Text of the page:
Work technologies advance, work styles change, and so do work environments. And, like fashion, music and politics, office furniture follows cyclical trends. Since the inception of the “modern” office some time in the 1700’s, when bureaucracy began to flourish and paperwork began to flow to keep track of global operations, work spaces have always adapted to the needs of business and employees.
During the industrial revolution, as businesses began to grow exponentially in size, many specialized offices would be needed to handle the multifaceted operations of behemoth corporations. Desks were top-heavy, with bins for papers located above, rather than below in drawers. This resulted in work spaces that were often semi-private, if not well-organized, and somewhat cubicle-like in nature.
As companies grew and “managers” gained importance in ever-more-efficient office processes, the design of offices and desks evolved. The change to file cabinets down below, rather than bins above, may have been as much a result of managers’ need to easily keep an eye on their larger pools of employees as advances in design and office supplies.
Today’s open floor plans with benching desk solutions aren’t exactly a new phenomenon. For much of the mid 20th century, larger offices utilized open plans using freestanding desks with aisles or little to no separation between workstations. The offices of Sterling Cooper, from Season One of AMC’s Mad Men epitomizes (to glamorous degree) the design and attitudes of the late 1950’s, early 60’s. The clerks of the office worked in an open plan similar to those in decades before – with little to no privacy and no windows – while the executives and creatives enjoyed private offices with views.
But, as the 1960’s progressed, like many aspects of society, alternative ideas in workplace design began to emerge. When Bob Propst and Herman Miller introduced the Action Office II in 1967, the “cubicle” as we know it was born. The first cubes were relatively large, filled with storage (some above), and surrounded by high panel walls that provided the workstation inhabitant an entirely new level of visual and spatial privacy and even a touch of acoustic separation.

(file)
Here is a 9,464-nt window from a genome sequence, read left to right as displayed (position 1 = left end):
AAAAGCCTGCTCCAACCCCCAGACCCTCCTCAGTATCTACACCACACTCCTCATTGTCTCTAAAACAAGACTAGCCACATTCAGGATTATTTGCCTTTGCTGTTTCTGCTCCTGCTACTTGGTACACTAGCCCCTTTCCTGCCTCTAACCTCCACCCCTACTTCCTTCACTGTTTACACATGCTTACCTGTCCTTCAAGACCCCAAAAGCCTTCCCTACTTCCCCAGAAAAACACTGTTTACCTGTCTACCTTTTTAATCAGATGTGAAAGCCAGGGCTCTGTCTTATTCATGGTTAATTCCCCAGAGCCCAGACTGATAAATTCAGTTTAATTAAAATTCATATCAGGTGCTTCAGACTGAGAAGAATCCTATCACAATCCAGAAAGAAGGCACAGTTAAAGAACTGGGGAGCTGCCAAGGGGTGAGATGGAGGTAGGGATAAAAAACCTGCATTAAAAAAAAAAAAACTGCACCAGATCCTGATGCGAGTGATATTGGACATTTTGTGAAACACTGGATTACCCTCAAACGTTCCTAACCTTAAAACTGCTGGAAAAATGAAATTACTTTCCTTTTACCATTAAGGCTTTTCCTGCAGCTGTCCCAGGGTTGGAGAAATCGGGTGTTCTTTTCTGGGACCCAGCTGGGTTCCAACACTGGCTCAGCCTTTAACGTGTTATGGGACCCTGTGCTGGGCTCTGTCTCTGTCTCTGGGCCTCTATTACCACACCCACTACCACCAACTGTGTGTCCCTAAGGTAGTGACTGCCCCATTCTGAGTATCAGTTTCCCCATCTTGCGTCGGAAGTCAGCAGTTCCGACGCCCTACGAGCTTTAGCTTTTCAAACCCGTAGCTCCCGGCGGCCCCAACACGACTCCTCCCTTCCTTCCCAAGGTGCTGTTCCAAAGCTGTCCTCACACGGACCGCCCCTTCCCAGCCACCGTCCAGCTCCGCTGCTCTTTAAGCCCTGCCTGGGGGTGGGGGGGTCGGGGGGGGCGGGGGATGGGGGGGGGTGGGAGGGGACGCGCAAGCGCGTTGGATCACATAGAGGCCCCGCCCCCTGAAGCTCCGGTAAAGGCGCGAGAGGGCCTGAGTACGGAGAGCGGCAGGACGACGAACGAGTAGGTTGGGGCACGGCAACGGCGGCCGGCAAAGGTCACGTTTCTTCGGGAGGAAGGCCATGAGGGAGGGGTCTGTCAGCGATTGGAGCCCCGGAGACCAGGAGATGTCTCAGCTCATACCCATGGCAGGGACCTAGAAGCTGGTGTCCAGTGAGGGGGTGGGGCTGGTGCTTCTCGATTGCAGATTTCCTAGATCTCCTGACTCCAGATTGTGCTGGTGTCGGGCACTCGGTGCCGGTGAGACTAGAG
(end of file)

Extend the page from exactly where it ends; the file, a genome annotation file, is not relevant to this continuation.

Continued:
Full scale adoption of this new work environment took hold quickly through the 70’s and 80’s as the workforce began a shift from blue-collar manufacturing to a larger, more intellectual, white collar workforce. These workers, who were not high enough on the hierarchical scale of the day to receive a built, private office, still needed a place to sit and work with an adequate amount of privacy and space. The idea of “cubicle farms” began to develop and receive much criticism as super-corporations squeezed as many workstations as possible into available space. The 1982 Disney film TRON, with scenes shot at the Lawrence Livermore National Laboratory in Livermore, California projected a particularly eery view of the world of large, advanced corporate settings that were increasingly reliant on technology and a largely homogenized workforce.
The “cube” as it is known today has evolved over the years, with panel heights that averaged 60”-84” in the 70’s, 80’s and early 90’s, back to the current trend of 3’-4’ panel heights – and even the full-fledged return of the open floor plan benching environment. A majority of today’s offices are still made up of a close relative of the originally designed panel walls of the first cubicles. But factors such as the rapidly shrinking workstation size, less reliance on paperwork, LEED goals, and a wide range of generations in the work force have brought panel heights of years past down significantly.
Today’s office designers use words like “seated privacy” and “visual privacy” to describe these often low panels which provide very little privacy at all. Benching is making a comeback due to economic and spatial efficiency, an increase in collaboration among teams, and the increase in hotelling and co-working by mobile workforces. The impact of these low, open environments is being felt throughout offices everywhere.
It will be seen if we are once again starting to inch our way upward toward taller panel system as people experience the highs and lows of visual, acoustical and personal privacy in their work environment. Recent criticisms of open floor plans indicate we might see a resurgence in the popularity of the higher-walled “cube” of old. As always, business will adapt and evolve – even if it is simply reverting to the past.